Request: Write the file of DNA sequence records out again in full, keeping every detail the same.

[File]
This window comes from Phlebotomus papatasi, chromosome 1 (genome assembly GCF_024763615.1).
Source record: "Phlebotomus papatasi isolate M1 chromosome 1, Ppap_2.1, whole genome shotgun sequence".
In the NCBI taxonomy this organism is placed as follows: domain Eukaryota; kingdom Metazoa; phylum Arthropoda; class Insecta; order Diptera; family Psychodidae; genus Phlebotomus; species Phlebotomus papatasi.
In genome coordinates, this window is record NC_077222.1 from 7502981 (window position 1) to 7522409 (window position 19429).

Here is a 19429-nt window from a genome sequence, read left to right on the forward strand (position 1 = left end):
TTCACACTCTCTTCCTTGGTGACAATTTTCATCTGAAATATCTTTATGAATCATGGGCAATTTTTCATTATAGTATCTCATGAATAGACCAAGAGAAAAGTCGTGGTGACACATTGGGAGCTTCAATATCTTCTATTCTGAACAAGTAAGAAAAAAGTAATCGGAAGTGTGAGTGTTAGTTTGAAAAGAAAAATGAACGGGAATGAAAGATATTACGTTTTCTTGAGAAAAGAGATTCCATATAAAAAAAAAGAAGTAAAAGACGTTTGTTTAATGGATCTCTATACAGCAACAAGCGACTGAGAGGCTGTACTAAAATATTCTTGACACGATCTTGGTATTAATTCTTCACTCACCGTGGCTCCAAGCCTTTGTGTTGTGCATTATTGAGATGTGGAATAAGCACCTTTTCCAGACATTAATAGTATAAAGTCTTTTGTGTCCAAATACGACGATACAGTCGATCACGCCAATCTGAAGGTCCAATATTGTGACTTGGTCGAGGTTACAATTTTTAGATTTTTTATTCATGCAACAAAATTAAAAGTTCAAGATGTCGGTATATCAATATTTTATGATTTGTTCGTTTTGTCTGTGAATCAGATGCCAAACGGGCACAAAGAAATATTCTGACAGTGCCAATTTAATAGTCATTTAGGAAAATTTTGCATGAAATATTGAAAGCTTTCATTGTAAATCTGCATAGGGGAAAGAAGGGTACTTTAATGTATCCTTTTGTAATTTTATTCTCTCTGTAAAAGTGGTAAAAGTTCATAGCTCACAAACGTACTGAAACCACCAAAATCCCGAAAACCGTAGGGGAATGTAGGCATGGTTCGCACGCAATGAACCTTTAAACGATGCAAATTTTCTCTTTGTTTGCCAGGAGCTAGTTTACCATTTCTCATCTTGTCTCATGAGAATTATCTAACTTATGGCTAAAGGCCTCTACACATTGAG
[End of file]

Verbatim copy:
This window comes from Phlebotomus papatasi, chromosome 1 (genome assembly GCF_024763615.1).
Source record: "Phlebotomus papatasi isolate M1 chromosome 1, Ppap_2.1, whole genome shotgun sequence".
In the NCBI taxonomy this organism is placed as follows: domain Eukaryota; kingdom Metazoa; phylum Arthropoda; class Insecta; order Diptera; family Psychodidae; genus Phlebotomus; species Phlebotomus papatasi.
In genome coordinates, this window is record NC_077222.1 from 7502981 (window position 1) to 7522409 (window position 19429).

Here is a 19429-nt window from a genome sequence, read left to right on the forward strand (position 1 = left end):
TTCACACTCTCTTCCTTGGTGACAATTTTCATCTGAAATATCTTTATGAATCATGGGCAATTTTTCATTATAGTATCTCATGAATAGACCAAGAGAAAAGTCGTGGTGACACATTGGGAGCTTCAATATCTTCTATTCTGAACAAGTAAGAAAAAAGTAATCGGAAGTGTGAGTGTTAGTTTGAAAAGAAAAATGAACGGGAATGAAAGATATTACGTTTTCTTGAGAAAAGAGATTCCATATAAAAAAAAAGAAGTAAAAGACGTTTGTTTAATGGATCTCTATACAGCAACAAGCGACTGAGAGGCTGTACTAAAATATTCTTGACACGATCTTGGTATTAATTCTTCACTCACCGTGGCTCCAAGCCTTTGTGTTGTGCATTATTGAGATGTGGAATAAGCACCTTTTCCAGACATTAATAGTATAAAGTCTTTTGTGTCCAAATACGACGATACAGTCGATCACGCCAATCTGAAGGTCCAATATTGTGACTTGGTCGAGGTTACAATTTTTAGATTTTTTATTCATGCAACAAAATTAAAAGTTCAAGATGTCGGTATATCAATATTTTATGATTTGTTCGTTTTGTCTGTGAATCAGATGCCAAACGGGCACAAAGAAATATTCTGACAGTGCCAATTTAATAGTCATTTAGGAAAATTTTGCATGAAATATTGAAAGCTTTCATTGTAAATCTGCATAGGGGAAAGAAGGGTACTTTAATGTATCCTTTTGTAATTTTATTCTCTCTGTAAAAGTGGTAAAAGTTCATAGCTCACAAACGTACTGAAACCACCAAAATCCCGAAAACCGTAGGGGAATGTAGGCATGGTTCGCACGCAATGAACCTTTAAACGATGCAAATTTTCTCTTTGTTTGCCAGGAGCTAGTTTACCATTTCTCATCTTGTCTCATGAGAATTATCTAACTTATGGCTAAAGGCCTCTACACATTGAG